Last Updated on
I’ve worked with Priti Patel for the best part of 20 years. She’s a lovely, highly professional Production Editor on my Minecraft magazine and several other titles. She can have a nasty streak if you fail to spot a typo in the headline of a proof, but nobody has ever accused her of being in the Nasty Party. Until now.
Yesterday, I got one my 546 weekly emails from LinkedIn, with the subject line ‘News About Priti Patel’. The body of the email read thus:
Seemingly, it hasn’t occurred to LinkedIn that there might be more than one Priti Patel in the world. Instead, it seems to scour reputable news sources such as (ahem) The Sun for news of anyone matching the name of one of your connections, and then serve it up on the off chance. There is, as you may spot in very faint grey, a link to tell LinkedIn it’s got the ‘wrong person’. If only LinkedIn had some other means of verifying that my friend Priti Patel isn’t the Priti Patel… like her sodding job title, which is of course contained within her LinkedIn profile!
Even more annoyingly, the Priti Patel in the story is actually on LinkedIn, making it easy for the site to cross-reference against the story. Although the MP needs to update her profile when she gets a minute…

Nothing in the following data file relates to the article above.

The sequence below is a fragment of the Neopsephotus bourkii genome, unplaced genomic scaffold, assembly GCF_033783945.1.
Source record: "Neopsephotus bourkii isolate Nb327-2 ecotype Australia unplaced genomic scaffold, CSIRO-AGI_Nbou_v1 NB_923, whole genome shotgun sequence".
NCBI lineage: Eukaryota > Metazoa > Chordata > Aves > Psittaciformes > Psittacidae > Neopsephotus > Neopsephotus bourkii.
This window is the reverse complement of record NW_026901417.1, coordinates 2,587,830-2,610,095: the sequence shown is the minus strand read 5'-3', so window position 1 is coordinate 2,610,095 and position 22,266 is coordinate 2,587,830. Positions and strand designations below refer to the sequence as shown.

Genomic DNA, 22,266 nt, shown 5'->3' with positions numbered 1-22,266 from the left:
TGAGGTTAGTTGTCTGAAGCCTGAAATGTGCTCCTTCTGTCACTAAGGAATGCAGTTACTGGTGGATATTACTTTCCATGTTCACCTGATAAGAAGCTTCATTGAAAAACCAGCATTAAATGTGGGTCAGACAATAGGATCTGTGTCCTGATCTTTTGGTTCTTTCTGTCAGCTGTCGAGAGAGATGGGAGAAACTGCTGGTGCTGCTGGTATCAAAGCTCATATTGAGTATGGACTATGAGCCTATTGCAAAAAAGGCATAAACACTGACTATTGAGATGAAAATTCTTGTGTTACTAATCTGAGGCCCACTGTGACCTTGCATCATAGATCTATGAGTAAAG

There is a serious point to all this, though. What if the story in The Sun had been about someone fired for sexual harassment, or being sent to prison for fraud, or some other misdemeanour? Is the site trashing your reputation because you just so happen to share the same name as a sex offender, a paedophile or another type of newsworthy criminal?
Bear in mind that many LinkedIn contacts are loose connections – people you’ve met once at a conference, or maybe never met in person at all. The case of mistaken identity might not be as patently obvious as it was with my friend Priti and the now notorious MP.
Many people use LinkedIn to boost their chances of getting a job. These emails could easily ruin your reputation.